Nisshinbo Holdings Inc.
Native name
Company typePublic (K.K)
TYO: 3105
IndustryDiversified industrials
Founded(February 5, 1907; 116 years ago (1907-02-05))
Area served
Key people
Masahiro Murakami
ServicesLeasing and selling of real estate
RevenueIncrease JPY 533.9 billion (FY 2015) (US$ 4.64 billion) (FY 2015)
Decrease JPY 10.7 billion (FY 2015) (US$ 93.7 million) (FY 2015)
Number of employees
21,112 (as of December 31, 2021)
WebsiteOfficial website
Footnotes / references

Nisshinbo Holdings Inc. (日清紡ホールディングス株式会社, Nisshinbō Hōrudingusu Kabushiki-gaisha) is a Japanese company formerly listed on the Nikkei 225.[4] It has a diverse line of businesses that include electronics, automobile brakes, mechatronics, chemicals, textiles, papers and real estate.


Nisshinbo was established in 1907 as a cotton spinning business, Nisshin Cotton Spinning Co., Ltd. (日清紡績株式会社). It changed its English name to Nisshin Spinning Co., Ltd. in 1962.[5]

In the wake of World War II, Nisshin began to add non-textile segments to its business. Textiles accounted for 90% of its sales in 1960 but only 67% in 1980 and less than half by 1990.[6] During these years, Nisshinbo was part of the Fuyo Group keiretsu headed by Fuji Bank.[7]

In 2009, it adopted a holding company structure and renamed its parent company as Nisshinbo Holdings Inc.[5]


Nisshinbo's textiles business remains active in the development of non-iron fabric, non-woven fabric and elastomers.[8] In 2015 it acquired Tokyoshirts, the largest men's shirt manufacturer/retailer in Japan.[9]

Nisshinbo's electronics business is focused on semiconductors and wireless equipment.[10] It manufactures drum brakes, disc brakes and friction materials for cars and trucks,[11] as well as toilet paper, wrapping paper, printer paper and other paper products.[12] In 2011 the company acquired TMD Friction and the combined business became the world's largest automotive brake friction manufacturer.[13] It sold TMD Friction again in 2023.[14]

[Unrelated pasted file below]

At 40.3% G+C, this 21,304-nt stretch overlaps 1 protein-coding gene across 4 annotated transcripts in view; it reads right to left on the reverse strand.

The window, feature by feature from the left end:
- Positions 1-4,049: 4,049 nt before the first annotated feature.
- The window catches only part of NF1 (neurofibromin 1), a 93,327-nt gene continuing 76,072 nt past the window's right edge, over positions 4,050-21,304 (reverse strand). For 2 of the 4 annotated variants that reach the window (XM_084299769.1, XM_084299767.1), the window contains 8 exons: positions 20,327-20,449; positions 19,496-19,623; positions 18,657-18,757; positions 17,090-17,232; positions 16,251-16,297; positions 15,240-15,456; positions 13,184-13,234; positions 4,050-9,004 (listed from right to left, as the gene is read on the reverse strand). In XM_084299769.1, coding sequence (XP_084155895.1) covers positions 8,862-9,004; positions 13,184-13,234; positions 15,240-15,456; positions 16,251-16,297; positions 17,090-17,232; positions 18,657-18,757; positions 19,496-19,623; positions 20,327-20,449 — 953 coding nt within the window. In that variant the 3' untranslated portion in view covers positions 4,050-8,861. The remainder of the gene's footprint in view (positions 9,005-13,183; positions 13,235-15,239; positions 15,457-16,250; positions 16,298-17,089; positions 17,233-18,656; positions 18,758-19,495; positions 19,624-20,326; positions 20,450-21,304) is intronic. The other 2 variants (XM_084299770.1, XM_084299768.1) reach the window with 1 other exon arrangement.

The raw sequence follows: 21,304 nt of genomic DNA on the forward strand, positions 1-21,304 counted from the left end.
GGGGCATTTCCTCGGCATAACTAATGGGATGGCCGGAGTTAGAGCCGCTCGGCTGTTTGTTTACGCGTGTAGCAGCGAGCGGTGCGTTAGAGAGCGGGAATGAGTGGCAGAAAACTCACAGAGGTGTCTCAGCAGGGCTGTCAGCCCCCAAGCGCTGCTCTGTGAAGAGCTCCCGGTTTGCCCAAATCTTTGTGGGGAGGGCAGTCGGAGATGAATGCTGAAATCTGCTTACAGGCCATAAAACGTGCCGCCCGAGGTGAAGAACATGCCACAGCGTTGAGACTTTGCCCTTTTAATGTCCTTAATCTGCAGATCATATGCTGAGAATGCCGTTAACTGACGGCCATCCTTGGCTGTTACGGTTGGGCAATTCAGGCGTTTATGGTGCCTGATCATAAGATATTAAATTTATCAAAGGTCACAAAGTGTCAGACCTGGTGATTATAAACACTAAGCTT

Nisshinbo also operates a real estate arm, Nisshinbo Urban Development, which redevelops former Nisshinbo industrial properties for commercial and residential use.[15]


  1. ^ Masahiro Murakami President, Nisshinbo Holdings Inc / Bloomberg
  2. ^ "Corporate Profile". Nisshinbo Holdings. Retrieved February 13, 2017.
  3. ^ "Company Profile". Nikkei Asian Review. Nikkei Inc. Retrieved February 13, 2017.
  4. ^ "Components:Nikkei Stock Average (Nikkei 225)". Nikkei Inc. Archived from the original on November 14, 2016. Retrieved February 13, 2017.
  5. ^ a b "History". Nisshinbo Holdings. Retrieved September 8, 2015.
  6. ^ "Transition of Business Portfolio". Nisshinbo Holdings. Retrieved September 8, 2015.
  7. ^ Watkins, Thayer. "Fuyo Group, the Hibiscus Keiretsu". San Jose State University. Retrieved September 8, 2015.
  8. ^ "Textiles". Nisshinbo Holdings. Retrieved September 8, 2015.
  9. ^ "Nisshinbo to buy Japan's largest shirt retailer". Nikkei Asian Review. February 27, 2015. Retrieved September 8, 2015.
  10. ^ "Electronics". Nisshinbo Holdings. Retrieved September 8, 2015.
  11. ^ "Automobile Brakes". Nisshinbo Holdings. Retrieved September 8, 2015.
  12. ^ "Papers". Nisshinbo Holdings. Retrieved September 8, 2015.
  13. ^ "Nisshinbo buys TMD, creates worlds largest auto brake friction company". Canadian Manufacturing. Annex Business Media. September 26, 2011. Retrieved February 13, 2017.
  14. ^ Murakami, Masahiro (November 9, 2023). "" (PDF). Nisshinbo Holdings Inc. Retrieved January 10, 2023. ((cite web)): External link in |title= (help)
  15. ^ "Real Estate". Nisshinbo Holdings. Retrieved September 8, 2015.